This Is the City With the Fewest People Below the Poverty Line

The federal government does not have a single definition for the “poverty line.” One way it is calculated is by the number of household members. One example is that the poverty line is $12,760 for a household with one person. The figure rises to $26,200 for a household of four. On a percentage basis, the percentage of the population was 9.2% nationwide.

The government also has what it calls a supplemental poverty measure: “which extends the official poverty measure by taking account of many of the government programs designed to assist low-income families and individuals that are not included in the official poverty measure.”

To determine the metro with the lowest poverty rate in the nation, 24/7 Wall St. reviewed one-year estimates of the percentage of people who live below the poverty line in each metropolitan area from the U.S. Census Bureau’s 2019 American Community Survey (ACS). For reference, the Department of Health and Human services sets the official poverty threshold at an annual income of no more than approximately $26,000 for a family of four.

As we worked to determine which metro had the fewest people below the poverty line, we found that metro areas with the lowest poverty can be found all across the country. While poverty rates do not correspond perfectly with median incomes, counties with higher poverty rates tend to have lower incomes. They also tend to have higher shares of residents receiving Supplemental Nutrition Assistance Program benefits, formerly known as food stamps.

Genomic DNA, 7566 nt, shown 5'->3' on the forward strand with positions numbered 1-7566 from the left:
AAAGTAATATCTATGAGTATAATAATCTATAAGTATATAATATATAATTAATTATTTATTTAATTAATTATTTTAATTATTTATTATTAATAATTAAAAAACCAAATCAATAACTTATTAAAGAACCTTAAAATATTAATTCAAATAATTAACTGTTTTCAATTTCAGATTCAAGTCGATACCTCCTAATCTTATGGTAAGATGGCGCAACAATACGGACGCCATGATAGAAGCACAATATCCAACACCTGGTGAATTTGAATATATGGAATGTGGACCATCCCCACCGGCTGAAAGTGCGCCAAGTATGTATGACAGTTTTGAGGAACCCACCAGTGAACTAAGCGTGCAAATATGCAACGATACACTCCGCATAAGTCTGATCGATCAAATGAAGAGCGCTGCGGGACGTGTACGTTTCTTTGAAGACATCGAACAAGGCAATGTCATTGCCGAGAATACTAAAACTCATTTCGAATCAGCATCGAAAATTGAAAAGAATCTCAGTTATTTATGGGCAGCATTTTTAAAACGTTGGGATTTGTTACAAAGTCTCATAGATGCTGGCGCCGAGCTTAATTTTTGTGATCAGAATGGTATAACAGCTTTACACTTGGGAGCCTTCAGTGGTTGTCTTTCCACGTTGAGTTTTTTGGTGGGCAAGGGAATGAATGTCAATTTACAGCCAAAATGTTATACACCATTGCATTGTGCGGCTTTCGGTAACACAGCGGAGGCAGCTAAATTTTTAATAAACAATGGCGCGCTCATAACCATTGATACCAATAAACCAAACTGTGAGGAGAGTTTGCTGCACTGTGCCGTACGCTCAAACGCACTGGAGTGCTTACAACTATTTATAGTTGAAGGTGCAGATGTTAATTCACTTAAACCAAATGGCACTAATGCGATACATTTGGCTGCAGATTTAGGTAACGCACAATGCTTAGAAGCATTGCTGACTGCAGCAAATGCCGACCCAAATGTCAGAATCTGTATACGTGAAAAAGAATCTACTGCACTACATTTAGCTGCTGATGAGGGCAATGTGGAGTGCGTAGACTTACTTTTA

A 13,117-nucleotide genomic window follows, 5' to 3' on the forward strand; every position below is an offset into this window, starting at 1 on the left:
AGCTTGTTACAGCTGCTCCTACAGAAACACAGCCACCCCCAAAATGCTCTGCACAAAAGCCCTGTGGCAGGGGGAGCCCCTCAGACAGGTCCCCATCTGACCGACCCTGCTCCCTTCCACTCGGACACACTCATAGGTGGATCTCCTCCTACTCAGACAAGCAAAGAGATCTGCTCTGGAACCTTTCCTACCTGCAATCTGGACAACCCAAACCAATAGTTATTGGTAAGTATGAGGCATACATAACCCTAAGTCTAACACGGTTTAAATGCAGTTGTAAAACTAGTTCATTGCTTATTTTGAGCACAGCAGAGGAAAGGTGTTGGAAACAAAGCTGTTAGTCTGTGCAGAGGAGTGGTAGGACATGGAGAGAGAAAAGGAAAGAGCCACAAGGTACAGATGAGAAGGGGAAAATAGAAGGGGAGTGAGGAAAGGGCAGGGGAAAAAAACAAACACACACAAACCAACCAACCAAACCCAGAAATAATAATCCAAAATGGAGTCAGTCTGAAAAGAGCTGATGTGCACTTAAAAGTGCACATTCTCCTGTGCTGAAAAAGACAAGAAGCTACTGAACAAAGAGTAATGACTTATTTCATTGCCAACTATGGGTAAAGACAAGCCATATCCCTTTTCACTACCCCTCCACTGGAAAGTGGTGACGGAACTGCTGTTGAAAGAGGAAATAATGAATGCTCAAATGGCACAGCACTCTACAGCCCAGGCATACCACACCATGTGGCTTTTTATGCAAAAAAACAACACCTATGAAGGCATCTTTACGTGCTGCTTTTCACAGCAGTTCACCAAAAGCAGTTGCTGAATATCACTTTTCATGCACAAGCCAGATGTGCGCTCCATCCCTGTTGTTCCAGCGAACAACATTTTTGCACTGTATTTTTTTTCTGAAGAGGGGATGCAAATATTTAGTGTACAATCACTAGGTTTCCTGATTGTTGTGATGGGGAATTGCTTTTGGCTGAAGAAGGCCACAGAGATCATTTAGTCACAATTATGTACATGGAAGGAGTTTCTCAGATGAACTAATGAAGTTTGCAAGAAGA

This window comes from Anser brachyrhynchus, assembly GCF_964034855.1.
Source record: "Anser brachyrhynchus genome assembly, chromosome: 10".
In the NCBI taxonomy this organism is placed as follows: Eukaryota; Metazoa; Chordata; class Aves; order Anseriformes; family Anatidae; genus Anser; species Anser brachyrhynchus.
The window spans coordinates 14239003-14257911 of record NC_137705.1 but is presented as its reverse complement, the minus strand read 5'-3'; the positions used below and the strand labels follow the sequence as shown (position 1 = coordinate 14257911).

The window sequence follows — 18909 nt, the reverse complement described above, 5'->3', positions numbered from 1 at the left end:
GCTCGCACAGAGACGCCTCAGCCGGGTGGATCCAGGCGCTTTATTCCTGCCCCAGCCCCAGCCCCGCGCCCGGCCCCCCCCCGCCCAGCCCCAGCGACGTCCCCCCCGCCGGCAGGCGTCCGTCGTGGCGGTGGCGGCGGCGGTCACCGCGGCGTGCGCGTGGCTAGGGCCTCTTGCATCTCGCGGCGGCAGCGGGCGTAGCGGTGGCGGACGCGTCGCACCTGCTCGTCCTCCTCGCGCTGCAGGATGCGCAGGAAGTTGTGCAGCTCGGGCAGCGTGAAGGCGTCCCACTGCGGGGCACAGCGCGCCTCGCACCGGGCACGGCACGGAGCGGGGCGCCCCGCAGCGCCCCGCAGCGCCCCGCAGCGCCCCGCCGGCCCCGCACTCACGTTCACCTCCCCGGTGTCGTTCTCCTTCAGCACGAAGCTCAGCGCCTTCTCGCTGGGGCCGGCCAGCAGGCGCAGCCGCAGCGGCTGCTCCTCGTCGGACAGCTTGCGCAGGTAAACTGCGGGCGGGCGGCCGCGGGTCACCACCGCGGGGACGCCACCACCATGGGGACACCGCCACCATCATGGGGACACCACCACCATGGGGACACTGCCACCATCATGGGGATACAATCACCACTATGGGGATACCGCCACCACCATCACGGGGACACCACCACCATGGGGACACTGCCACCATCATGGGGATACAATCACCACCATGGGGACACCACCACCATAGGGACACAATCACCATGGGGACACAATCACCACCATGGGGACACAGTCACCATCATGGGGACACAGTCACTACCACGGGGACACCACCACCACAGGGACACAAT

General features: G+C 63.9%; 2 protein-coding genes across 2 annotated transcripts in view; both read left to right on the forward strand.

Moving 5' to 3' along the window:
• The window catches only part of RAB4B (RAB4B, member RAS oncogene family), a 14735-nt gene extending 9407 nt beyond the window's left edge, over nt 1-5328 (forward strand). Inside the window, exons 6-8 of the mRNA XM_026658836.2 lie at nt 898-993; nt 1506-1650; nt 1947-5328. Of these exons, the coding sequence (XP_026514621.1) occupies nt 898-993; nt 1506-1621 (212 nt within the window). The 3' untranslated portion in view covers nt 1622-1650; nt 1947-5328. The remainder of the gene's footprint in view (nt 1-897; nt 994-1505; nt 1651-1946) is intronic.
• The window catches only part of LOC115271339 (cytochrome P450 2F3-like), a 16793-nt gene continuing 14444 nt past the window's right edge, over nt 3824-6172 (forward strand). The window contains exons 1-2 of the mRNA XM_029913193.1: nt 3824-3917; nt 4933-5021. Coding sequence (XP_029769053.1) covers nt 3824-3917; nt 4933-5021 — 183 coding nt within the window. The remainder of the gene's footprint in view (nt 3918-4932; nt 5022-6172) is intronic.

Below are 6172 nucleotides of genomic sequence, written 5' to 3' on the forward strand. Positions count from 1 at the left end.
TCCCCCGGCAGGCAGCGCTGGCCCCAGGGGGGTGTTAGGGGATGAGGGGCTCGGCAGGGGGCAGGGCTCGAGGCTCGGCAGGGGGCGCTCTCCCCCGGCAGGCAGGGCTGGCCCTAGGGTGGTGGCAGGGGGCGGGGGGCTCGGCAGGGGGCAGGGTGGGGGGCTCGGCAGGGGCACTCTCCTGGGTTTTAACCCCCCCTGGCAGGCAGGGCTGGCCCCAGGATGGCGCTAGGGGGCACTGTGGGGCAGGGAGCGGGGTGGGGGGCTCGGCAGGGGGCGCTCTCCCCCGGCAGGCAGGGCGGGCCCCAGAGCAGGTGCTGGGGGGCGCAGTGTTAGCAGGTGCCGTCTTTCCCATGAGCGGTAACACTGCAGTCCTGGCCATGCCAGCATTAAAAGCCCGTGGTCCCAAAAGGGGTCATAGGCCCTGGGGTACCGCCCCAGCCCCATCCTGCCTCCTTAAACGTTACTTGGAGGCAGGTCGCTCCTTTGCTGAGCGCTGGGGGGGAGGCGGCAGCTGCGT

The city with the fewest people below the poverty line is Barnstable Town, Massachusetts. Here are some details:

  • Poverty rate: 5.2%
  • Number of people living below the poverty line: 10,948 (13th lowest of 370 metros)
  • Households receiving SNAP benefits: 5.2% (tied for 11th lowest)
  • Median household income: $85,042 (16th highest)

In determining the metro with the lowest poverty rate, 24/7 Wall St. used the 384 metropolitan statistical areas as delineated by the U.S. Office of Management and Budget and used by the Census Bureau as our definition of metros. Metros were excluded if the sampling error associated with a metro’s data was deemed too high.

The sampling error was defined as too high if the coefficient of variation (a statistical assessment of how reliable an estimate is) for a metro’s poverty rate was above 15% and greater than two standard deviations above the mean coefficient of variation for all metros’ poverty rates. We similarly excluded metros that had a sampling error too high for their population for which poverty status had been determined, using the same definition.

The remaining 370 metros were ranked based on their poverty rates. Additional information on the number of people living below the poverty line, median household income and the share of households receiving SNAP benefits are also one-year estimates from the 2019 ACS.

Click here to see all the metros with the fewest people living below the poverty line.

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